Hamilton's shelters for abused women are chronically full and an increasing number of women and children are being forced to stay in hotels, a move that can put their safety at risk.

At Martha House, the city's largest shelter, around 200 women a month are being turned away. 

Shelters for abused women: Martha House (40 beds); Inasmuch House (37 beds); Interval House (22 beds); and Native Women's Centre (15 beds). Total number: 114

In 2011, the city spent $30,274.67 on food and lodging for 48 women and their children who were placed in a hotel because shelter beds were full.

"It's a real crisis situation," said Val Sadler, director of women's services for Mission Services which runs Inasmuch House.  

They had 648 turnaways in their last fiscal year, ending March 2012.

"We regularly have women sleeping on cots and couches, which reduces our effectiveness to help them. When they're sent to a hotel, all they're getting is a bed and they need much, much more."

Women's shelters spend thousands of dollars on security equipment, including surveillance cameras, bullet-resistant windows and locks, none of which exist at hotels.

"Our main goal when we know a woman is in a hotel is to get them out of there," said Sadler.

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Selena and her three children have been at Martha House for five weeks. (Denise Davy)

Kristene Viljasoo, director of women's services at Good Shepherd, said women are typically sent to hotels when the shelters are full. But she admits, "We do not always know what happens to turnaways. If a woman doesn't disclose safety issues, she may be left to explore other options on her own."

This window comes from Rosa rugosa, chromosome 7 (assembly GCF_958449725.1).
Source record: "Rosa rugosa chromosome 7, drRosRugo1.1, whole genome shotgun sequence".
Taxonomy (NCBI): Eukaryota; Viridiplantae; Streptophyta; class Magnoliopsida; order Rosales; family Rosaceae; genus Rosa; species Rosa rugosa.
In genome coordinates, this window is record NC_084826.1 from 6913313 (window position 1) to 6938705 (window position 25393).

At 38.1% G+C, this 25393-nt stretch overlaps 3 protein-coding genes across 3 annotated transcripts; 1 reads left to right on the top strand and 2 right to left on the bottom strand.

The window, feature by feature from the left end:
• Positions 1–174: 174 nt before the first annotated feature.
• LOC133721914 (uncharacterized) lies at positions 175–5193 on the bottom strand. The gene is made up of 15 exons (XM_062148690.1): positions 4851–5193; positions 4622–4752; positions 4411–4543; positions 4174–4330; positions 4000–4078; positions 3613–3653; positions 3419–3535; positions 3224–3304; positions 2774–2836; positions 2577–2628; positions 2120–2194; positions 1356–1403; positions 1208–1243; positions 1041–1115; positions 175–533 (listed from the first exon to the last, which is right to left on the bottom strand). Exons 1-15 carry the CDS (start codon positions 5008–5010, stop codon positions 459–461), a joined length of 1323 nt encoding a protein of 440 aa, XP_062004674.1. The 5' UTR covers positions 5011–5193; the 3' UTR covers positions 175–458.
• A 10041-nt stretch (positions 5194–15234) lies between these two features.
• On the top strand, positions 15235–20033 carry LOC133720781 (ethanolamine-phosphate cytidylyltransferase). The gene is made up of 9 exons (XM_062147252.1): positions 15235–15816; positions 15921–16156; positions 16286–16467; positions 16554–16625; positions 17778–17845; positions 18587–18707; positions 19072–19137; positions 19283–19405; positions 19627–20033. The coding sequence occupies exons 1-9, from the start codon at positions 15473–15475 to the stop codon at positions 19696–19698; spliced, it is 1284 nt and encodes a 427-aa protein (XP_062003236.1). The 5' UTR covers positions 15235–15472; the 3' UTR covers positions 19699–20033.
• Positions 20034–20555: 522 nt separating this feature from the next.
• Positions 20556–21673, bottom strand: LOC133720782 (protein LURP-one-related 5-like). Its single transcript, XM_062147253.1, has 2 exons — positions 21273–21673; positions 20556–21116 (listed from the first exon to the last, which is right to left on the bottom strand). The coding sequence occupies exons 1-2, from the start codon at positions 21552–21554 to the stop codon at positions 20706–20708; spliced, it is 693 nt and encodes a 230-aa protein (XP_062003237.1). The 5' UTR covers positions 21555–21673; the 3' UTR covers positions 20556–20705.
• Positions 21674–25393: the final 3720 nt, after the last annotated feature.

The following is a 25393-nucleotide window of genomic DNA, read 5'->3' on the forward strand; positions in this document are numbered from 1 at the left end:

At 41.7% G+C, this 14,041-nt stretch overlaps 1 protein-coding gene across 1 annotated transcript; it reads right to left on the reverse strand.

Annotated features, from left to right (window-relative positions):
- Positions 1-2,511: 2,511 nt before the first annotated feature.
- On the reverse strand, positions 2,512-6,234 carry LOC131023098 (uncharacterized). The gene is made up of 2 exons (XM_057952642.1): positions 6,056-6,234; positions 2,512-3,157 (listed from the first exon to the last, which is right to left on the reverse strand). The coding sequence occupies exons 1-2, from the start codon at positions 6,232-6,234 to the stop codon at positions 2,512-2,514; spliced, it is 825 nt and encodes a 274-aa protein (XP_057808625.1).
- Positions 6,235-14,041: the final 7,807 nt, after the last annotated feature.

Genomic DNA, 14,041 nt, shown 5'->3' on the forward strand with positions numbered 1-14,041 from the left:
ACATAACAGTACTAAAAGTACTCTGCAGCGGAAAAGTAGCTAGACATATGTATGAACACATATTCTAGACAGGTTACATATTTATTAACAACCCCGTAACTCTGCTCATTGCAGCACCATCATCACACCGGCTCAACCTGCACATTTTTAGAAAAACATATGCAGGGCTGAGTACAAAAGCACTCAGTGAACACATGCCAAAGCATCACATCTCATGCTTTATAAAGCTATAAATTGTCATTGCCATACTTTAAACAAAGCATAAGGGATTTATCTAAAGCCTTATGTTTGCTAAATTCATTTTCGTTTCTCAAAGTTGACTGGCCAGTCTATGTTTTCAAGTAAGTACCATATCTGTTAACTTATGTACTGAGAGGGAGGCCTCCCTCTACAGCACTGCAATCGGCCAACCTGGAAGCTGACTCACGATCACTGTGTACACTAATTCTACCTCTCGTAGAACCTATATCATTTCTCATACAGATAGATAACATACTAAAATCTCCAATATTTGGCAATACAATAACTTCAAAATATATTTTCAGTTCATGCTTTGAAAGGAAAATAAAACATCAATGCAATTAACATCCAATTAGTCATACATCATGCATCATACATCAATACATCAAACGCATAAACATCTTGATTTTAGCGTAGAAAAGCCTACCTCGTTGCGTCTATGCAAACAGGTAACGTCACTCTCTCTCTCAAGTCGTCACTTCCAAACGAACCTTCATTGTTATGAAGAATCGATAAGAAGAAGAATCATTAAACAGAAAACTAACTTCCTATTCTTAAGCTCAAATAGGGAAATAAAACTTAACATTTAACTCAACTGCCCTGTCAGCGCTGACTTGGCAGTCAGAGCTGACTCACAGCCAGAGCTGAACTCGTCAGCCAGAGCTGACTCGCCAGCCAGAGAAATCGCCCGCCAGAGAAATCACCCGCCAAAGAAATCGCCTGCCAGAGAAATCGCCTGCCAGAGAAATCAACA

Last year the city placed 48 women and children in hotels, at a cost of more than $30,000. However Viljasoo said that number has gone up dramatically over the past year.

The overflow is a direct result of lack of affordable housing. With so few housing options, women are staying longer in shelters, some up to six months. Sadler said they worry the frustration of looking for housing may force some women back into an abusive home.

"They feel like they have to choose a life of poverty over a comfortable environment for their children," said Sadler.

Selena, who asked her real name not be used, has been at Martha House with her three children for five weeks. She spent two nights in a hotel, paid for by her brother, before calling the shelter only to find out they were full.

"The first time I called they were completely full so I just drove around in my van all day wondering where to go," said Selena, who was with her abusive partner for 12 years. She said services have helped her immensely. "The way they embrace you here is wonderful."

Viljasoo said women who are in hotels don't have the same access to services that are provided at shelters such as legal advisors, child and youth workers and staff who are trained to help trauma victims.